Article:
Today a Retail REIT Performance report came out that shows some important trends in retail real estate foot traffic. It contains some insightful (but hardly shocking) information about how many people are showing up to different types of stores. It found that the foot traffic growth that we have seen since late 2017 has peaked and has reversed course in recent months. Of all of the categories of retail real estate, it turns out that “grocery-anchored open-air malls” have had the best performance. This is likely due to the relatively low adoption of online grocery shopping compared to almost any other product category.
It also did a bit of debunking of some widely touted myths. It found that “experiential tenants” like Tesla, Apple or Eataly have yet to show any meaningful growth to a location when it comes to year-over-year visitation. It also showed that outlet malls, often seen as retail “destinations,” have had significant growth declines since the middle of last year.
While these stats are all very interesting, we recognize that any study is only as good as its methodology. Foot traffic has always been a bit difficult to fully understand. Without watching which people go into which stores it is easy to misrepresent a location’s foot traffic by including people just passing by and local commuters. But the company behind the study, The Thasos Group, uses cellphone data in a way that only includes the areas that actually provide foot traffic to a location, in correct proportion, as opposed to including all residents within a certain radius. They have also been selected as one of the first alternative data providers available via Bloomberg Enterprise Access Point, so we decided to ask a little more about how they were able to achieve a high level of accuracy on a normally rather fuzzy metric.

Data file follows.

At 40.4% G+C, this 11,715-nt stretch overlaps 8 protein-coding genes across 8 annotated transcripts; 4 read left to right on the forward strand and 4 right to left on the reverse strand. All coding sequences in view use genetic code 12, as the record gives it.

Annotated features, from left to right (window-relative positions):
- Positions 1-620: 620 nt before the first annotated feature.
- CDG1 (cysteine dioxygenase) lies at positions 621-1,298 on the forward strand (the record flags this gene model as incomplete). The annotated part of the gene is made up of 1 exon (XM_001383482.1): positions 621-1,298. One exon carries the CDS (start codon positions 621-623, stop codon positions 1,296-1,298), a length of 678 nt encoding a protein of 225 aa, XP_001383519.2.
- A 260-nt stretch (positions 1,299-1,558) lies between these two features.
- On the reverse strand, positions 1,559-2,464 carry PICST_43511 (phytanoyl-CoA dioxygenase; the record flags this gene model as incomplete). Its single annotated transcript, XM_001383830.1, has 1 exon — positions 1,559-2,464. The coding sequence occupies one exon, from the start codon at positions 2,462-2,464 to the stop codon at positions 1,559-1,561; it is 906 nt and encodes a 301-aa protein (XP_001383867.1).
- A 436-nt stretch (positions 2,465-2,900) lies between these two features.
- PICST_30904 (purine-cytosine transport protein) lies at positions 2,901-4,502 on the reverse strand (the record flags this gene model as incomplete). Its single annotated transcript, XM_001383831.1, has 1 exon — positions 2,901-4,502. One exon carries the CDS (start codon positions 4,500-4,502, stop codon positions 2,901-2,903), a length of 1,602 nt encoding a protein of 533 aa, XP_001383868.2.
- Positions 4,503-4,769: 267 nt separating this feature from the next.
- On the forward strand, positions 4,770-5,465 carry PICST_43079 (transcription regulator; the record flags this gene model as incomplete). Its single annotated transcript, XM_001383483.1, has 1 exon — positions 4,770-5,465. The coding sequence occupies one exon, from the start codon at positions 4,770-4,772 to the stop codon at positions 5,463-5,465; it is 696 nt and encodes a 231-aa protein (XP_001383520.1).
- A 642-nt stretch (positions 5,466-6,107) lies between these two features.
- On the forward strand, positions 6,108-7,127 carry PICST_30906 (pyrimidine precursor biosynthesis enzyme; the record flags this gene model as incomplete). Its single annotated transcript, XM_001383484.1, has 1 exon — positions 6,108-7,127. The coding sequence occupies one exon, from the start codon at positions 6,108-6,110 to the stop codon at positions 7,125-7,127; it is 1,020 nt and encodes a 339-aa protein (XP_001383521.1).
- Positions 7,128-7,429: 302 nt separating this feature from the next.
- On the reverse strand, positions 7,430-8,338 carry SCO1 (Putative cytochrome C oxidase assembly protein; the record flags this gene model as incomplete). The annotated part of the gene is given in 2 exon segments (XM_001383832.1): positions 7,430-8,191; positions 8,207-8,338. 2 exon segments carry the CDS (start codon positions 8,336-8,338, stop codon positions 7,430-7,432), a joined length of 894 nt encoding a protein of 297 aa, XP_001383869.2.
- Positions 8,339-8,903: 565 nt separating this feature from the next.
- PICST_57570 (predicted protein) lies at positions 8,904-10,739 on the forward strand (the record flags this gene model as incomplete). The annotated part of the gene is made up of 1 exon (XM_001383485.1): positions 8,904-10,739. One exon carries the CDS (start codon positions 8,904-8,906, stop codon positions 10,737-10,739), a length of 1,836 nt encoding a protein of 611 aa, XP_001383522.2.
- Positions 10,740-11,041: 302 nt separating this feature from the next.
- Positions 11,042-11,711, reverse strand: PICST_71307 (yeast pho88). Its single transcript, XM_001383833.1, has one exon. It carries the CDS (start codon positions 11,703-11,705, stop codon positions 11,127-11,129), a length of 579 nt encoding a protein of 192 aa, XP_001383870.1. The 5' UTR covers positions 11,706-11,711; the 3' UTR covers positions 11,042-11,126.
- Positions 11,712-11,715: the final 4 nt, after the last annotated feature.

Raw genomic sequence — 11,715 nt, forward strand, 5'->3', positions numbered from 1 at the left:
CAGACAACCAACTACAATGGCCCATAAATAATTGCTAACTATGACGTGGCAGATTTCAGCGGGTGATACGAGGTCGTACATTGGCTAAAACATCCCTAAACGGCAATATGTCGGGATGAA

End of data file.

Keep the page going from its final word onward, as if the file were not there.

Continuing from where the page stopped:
John Collins, Thasos Co-founder and Chief Product Officer told us that his company “collects data from apps running on phones (via agreements with the app providers), and puts that data through an extensive process including geofencing, large-scale processing, normalization, noise reduction (e.g., removing passers-by), and adding metadata (e.g., retail tenants at a mall property) so they can further segment foot traffic within the mall.”
Doing this has allowed them to predict sales to mall anchor tenants, including Macy’s, Nordstrom, JCPenney, and Sears, within plus or minus 2.5% of the reported number for the past 8 quarters. He says that a testament to their accuracy lies in the fact that the most discerning investors, hedge funds and REITs use this data every day to inform their investment decision making.
He also told me that it wasn’t just the amount of traffic that was important, but the type, “this level of detail produces incredibly powerful information: it identifies a property’s true customer profile and dramatically improves transparency into real customer demographics, a development that shakes up traditional REIT rankings, and the investment and business strategy decisions that go with that.” He thinks that the availability of this data will fundamentally change the way merchandising and leasing decisions are made at the REIT level.
Retail locations are valued based on the amount of potential customers that walk in front of it. Not being able to properly understand this number has left a lot of investors in the dark. But, as technology has created the online shopping phenomenon that is threatening the very existence of many retail locations, it is also able to help better understand them. While there might be no saving some doomed malls and shopping centers, there might still be a way to keep investors from making bad decisions about them.